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Twenty-Fourth Amendment: About

Amendment XXIV: The right of citizens of the United States to vote in any primary or other election for President or Vice President, for electors for President or Vice President, or for Senator or Representative in Congress, shall not be denied or abridged by the United States or any State by reason of failure to pay any poll tax or other tax.

Why is the Twenty-Fourth Amendment Important?

The Framers struck a bargain regarding the right to vote when they drafted the Constitution. The Constitution would not dictate the qualifications of voters—that matter would be left to the states. But the right to vote for members of the House of Representatives would be guaranteed to those eligible to vote for members of a state’s lower legislative chamber. In this way, the matter of voter qualifications was principally left to state discretion.

At the time the Constitution was ratified, many states limited the right to vote to property owners. States wanted a sufficiently interested electorate, and they believed that property owners were not only the most interested, but also had the most at stake in the outcome of an election.

Some states moved away from property ownership as a voting qualification and instead required that voters pay a tax, often known as a “poll tax.” Poll taxes initially expanded the right to vote, because far more citizens could pay a tax than establish sufficient property ownership. Also, taxpayers could be considered part of an interested electorate, as the government directed where and how their tax dollars would be used and what taxes would be levied.

By the mid-nineteenth century, most states had abandoned property requirements or poll taxes as limitations on the franchise and extended the right to vote to all free white men. With the adoption of the Fifteenth Amendment to the Constitution, the federal government legally extended the franchise to all men regardless of race, color, or previous condition of servitude.

After nearly disappearing in the states, a repurposed poll tax returned as part of a successful effort to undermine the Fifteenth Amendment and reestablish limits on the franchise. Beginning in Florida in 1889, all the former Confederate States, and a few others, instituted a suite of changes to voting laws as a part of this effort. They introduced literacy tests and disqualified convicted felons from voting. They also resurrected poll taxes. The historical record is filled with racially derogatory statements from delegates at State constitutional conventions who believed poll taxes and other devices would suppress Black voter registration and turnout.

Their efforts succeeded. Together, these changes resulted in significant declines in voter turnout and registration, particularly among eligible Black voters. But poll taxes would burden many poor white voters, too, creating a fairly significant economically disparate impact. Even though the poll taxes were usually nominal, often just $1 or $2, that was a fairly measurable sum for poorer voters of that era—the equivalent of $20 to $40 today.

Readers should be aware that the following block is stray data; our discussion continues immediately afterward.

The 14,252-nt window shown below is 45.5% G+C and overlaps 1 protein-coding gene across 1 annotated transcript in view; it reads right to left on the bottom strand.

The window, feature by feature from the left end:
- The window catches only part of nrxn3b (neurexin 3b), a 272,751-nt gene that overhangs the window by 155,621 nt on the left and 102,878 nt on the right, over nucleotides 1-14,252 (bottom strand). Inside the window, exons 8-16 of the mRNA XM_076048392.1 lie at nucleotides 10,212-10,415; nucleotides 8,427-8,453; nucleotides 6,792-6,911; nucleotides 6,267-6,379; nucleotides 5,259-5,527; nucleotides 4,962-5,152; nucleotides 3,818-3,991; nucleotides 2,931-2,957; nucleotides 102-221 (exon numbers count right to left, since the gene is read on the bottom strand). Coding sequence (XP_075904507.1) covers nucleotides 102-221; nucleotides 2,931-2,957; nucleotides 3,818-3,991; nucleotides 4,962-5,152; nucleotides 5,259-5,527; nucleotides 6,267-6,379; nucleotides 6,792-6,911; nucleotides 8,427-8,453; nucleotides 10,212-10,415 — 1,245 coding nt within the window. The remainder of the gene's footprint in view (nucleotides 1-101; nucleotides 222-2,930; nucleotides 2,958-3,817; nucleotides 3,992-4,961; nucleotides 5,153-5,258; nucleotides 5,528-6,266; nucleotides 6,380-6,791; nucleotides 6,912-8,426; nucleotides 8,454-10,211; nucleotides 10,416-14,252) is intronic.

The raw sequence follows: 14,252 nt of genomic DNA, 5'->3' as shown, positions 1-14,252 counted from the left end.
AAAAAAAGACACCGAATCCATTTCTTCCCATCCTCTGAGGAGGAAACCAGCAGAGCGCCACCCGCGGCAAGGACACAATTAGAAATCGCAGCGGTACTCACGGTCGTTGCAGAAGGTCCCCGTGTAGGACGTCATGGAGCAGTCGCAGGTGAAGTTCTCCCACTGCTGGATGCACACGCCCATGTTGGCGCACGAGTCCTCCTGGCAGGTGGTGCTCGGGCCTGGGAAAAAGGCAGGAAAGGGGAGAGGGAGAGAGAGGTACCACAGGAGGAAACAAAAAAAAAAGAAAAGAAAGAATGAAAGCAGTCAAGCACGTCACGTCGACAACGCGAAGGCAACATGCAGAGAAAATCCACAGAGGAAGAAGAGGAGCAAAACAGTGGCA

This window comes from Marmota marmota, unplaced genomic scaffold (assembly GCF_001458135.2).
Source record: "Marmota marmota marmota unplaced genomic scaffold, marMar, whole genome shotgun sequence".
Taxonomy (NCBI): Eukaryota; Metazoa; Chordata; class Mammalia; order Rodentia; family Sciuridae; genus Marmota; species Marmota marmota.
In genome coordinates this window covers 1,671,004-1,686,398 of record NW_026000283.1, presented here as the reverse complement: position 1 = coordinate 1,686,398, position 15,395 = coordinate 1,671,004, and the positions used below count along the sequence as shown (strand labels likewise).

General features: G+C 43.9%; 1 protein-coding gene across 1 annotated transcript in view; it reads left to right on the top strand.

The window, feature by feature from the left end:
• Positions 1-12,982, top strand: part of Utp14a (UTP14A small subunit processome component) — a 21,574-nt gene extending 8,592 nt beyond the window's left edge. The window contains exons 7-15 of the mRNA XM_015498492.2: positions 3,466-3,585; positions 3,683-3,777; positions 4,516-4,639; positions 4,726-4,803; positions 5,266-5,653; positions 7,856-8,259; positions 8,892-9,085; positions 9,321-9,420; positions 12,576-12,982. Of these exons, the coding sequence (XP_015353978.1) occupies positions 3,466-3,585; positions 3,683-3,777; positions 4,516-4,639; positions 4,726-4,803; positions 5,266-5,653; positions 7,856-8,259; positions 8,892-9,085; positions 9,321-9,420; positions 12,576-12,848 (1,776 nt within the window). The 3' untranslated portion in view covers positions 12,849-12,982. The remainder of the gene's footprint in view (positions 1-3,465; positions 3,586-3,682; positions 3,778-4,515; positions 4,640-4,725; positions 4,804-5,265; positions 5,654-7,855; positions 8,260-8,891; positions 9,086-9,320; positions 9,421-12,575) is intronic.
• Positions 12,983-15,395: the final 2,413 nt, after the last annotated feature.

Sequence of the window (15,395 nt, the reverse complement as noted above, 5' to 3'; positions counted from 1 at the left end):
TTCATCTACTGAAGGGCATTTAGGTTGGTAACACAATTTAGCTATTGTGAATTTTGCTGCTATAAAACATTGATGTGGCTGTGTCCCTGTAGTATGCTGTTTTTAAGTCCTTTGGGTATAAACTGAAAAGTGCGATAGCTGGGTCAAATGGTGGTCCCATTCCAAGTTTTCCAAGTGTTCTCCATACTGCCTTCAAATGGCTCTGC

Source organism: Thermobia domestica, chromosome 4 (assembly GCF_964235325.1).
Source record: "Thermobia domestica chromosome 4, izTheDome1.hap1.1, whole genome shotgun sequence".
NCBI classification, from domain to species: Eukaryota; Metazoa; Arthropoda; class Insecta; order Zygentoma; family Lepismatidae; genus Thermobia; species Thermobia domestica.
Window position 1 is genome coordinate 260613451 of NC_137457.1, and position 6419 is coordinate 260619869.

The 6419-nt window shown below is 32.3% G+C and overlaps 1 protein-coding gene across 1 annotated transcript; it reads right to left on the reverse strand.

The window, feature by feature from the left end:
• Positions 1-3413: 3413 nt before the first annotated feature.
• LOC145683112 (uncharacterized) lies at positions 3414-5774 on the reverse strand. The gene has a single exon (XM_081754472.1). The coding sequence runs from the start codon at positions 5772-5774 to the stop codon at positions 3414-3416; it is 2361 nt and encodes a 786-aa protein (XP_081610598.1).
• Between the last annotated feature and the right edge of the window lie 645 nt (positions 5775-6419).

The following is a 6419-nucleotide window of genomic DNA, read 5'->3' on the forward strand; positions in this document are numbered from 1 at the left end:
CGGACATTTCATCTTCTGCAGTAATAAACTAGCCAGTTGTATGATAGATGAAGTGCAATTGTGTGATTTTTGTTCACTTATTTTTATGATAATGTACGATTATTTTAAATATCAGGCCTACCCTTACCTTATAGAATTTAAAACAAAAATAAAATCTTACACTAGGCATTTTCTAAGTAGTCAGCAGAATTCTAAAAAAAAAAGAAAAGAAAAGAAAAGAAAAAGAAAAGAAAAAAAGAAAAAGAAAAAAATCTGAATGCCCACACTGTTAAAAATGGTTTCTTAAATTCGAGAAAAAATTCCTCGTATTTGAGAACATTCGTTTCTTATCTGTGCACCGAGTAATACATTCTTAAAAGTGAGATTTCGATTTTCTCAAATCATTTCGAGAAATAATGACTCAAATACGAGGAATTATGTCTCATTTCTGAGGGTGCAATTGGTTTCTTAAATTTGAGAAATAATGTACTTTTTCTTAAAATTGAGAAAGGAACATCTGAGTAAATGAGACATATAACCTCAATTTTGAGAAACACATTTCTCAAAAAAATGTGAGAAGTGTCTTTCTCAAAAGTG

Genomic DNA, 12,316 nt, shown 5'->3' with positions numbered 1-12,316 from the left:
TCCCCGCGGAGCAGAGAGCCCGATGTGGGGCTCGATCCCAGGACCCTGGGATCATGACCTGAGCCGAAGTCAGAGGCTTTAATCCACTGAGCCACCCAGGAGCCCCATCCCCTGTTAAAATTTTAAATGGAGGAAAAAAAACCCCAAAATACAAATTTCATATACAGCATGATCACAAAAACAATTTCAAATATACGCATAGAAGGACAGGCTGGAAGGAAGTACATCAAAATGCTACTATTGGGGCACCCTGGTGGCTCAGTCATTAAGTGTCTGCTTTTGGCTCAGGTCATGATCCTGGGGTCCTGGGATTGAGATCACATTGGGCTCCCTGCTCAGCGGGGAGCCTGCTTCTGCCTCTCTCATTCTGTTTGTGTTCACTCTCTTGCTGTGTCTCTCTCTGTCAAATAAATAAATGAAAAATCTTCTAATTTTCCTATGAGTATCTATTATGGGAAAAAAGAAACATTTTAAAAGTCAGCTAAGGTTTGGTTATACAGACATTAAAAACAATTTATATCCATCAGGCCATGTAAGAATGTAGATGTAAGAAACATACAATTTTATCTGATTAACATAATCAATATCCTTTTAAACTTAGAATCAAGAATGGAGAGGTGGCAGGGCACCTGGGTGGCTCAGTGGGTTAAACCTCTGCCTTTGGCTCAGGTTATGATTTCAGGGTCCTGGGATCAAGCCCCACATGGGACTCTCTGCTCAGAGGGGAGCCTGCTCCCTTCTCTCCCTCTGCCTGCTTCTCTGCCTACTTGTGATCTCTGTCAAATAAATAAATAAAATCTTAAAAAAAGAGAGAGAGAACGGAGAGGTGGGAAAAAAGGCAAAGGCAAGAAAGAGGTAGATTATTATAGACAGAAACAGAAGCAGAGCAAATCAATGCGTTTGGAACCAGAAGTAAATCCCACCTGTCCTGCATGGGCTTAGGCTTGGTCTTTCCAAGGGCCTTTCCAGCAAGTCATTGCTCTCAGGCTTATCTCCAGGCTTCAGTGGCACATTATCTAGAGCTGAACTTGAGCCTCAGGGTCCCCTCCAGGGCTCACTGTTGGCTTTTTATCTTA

Poll taxes were even more burdensome due to their administration. Many states made poll taxes cumulative: voters needed to pay the tax for this election and every previous year they had failed to pay taxes. A $1 tax could quickly balloon to more than $40 in overdue taxes. Some jurisdictions required payment many months before the election. And others required voters to offer a receipt on Election Day as proof of payment, an additional hurdle.

The Supreme Court repeatedly affirmed the constitutionality of poll taxes. In its 1937 opinion in Breedlove v. Suttles, the Supreme Court unanimously rejected a claim from a white Georgia voter that the poll tax violated the Equal Protection Clause. In 1951, it rejected a similar claim challenging Virginia’s poll tax in Butler v. Thompson.

By 1962, most states had abandoned poll taxes, but they remained in effect in five: Alabama, Arkansas, Mississippi, Texas, and Virginia. Even there, the states had eased the rules somewhat, such as limiting the cumulative effect of poll taxes. But that year, as the Civil Rights Movement gained traction, President John F. Kennedy endorsed eliminating both poll taxes and literacy tests in his State of the Union address. Continue reading from Constitution Center

Link to Poll power : the Voter Education Project and the movement for the ballot in the American South by Evan Faulkenbury in the catalog
Link to Our Time is Now by Stacey Abrams in the catalog
Link to One person, no vote : how voter suppression is destroying our democracy by Carol Anderson in the catalog
Link to The voting rights war : the NAACP and the ongoing struggle for justice by Gloria Browne-Marshall in the catalog
Link to 100% Democracy: The Case for Universal Voting by EJ Dionne Jr in the catalog

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